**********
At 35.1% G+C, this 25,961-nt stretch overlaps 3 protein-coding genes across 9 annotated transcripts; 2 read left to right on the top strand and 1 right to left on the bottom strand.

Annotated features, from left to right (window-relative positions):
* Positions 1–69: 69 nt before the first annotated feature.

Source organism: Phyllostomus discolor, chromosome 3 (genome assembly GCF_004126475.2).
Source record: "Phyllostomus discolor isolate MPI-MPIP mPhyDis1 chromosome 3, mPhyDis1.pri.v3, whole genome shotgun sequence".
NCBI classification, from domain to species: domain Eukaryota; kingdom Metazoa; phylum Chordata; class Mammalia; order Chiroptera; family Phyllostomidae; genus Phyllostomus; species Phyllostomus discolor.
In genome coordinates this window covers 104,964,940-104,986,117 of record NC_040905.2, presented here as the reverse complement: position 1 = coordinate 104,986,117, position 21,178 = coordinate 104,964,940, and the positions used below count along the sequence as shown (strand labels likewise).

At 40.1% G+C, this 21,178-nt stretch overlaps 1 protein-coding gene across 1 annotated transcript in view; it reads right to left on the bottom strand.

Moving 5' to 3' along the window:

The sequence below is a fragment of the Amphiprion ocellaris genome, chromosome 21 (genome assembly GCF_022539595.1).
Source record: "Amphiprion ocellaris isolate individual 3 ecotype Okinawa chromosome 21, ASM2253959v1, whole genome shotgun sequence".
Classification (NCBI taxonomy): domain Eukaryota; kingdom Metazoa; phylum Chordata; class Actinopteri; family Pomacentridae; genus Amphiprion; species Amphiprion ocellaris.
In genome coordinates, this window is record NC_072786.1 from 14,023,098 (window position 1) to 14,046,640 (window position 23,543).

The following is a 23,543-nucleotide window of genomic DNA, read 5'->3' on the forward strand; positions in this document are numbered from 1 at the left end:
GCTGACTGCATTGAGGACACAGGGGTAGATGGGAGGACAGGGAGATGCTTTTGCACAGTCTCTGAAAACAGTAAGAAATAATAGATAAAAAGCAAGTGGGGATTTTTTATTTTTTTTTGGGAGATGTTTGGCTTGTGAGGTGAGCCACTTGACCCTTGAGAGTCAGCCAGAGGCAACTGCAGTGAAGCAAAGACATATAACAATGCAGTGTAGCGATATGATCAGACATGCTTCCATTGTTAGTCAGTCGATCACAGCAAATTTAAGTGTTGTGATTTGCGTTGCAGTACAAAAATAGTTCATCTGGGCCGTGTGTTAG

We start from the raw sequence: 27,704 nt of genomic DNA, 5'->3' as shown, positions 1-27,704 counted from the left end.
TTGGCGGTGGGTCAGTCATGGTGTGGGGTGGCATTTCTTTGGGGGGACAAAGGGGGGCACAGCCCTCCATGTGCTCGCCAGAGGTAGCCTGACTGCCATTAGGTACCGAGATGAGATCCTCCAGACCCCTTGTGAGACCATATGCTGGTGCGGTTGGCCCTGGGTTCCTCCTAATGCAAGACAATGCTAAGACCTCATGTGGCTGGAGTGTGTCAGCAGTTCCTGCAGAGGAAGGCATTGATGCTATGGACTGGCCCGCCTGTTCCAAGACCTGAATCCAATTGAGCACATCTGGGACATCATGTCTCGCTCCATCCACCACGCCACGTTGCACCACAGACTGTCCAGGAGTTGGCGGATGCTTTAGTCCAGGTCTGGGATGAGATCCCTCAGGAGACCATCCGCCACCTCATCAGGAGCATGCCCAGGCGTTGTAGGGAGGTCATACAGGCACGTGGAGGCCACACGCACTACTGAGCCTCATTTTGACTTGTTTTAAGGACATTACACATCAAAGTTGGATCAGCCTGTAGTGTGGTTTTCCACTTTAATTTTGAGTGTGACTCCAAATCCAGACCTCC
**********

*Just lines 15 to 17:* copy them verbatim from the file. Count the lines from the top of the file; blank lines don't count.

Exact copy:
GCTGACTGCATTGAGGACACAGGGGTAGATGGGAGGACAGGGAGATGCTTTTGCACAGTCTCTGAAAACAGTAAGAAATAATAGATAAAAAGCAAGTGGGGATTTTTTATTTTTTTTTGGGAGATGTTTGGCTTGTGAGGTGAGCCACTTGACCCTTGAGAGTCAGCCAGAGGCAACTGCAGTGAAGCAAAGACATATAACAATGCAGTGTAGCGATATGATCAGACATGCTTCCATTGTTAGTCAGTCGATCACAGCAAATTTAAGTGTTGTGATTTGCGTTGCAGTACAAAAATAGTTCATCTGGGCCGTGTGTTAG

We start from the raw sequence: 27,704 nt of genomic DNA, 5'->3' as shown, positions 1-27,704 counted from the left end.
TTGGCGGTGGGTCAGTCATGGTGTGGGGTGGCATTTCTTTGGGGGGACAAAGGGGGGCACAGCCCTCCATGTGCTCGCCAGAGGTAGCCTGACTGCCATTAGGTACCGAGATGAGATCCTCCAGACCCCTTGTGAGACCATATGCTGGTGCGGTTGGCCCTGGGTTCCTCCTAATGCAAGACAATGCTAAGACCTCATGTGGCTGGAGTGTGTCAGCAGTTCCTGCAGAGGAAGGCATTGATGCTATGGACTGGCCCGCCTGTTCCAAGACCTGAATCCAATTGAGCACATCTGGGACATCATGTCTCGCTCCATCCACCACGCCACGTTGCACCACAGACTGTCCAGGAGTTGGCGGATGCTTTAGTCCAGGTCTGGGATGAGATCCCTCAGGAGACCATCCGCCACCTCATCAGGAGCATGCCCAGGCGTTGTAGGGAGGTCATACAGGCACGTGGAGGCCACACGCACTACTGAGCCTCATTTTGACTTGTTTTAAGGACATTACACATCAAAGTTGGATCAGCCTGTAGTGTGGTTTTCCACTTTAATTTTGAGTGTGACTCCAAATCCAGACCTCC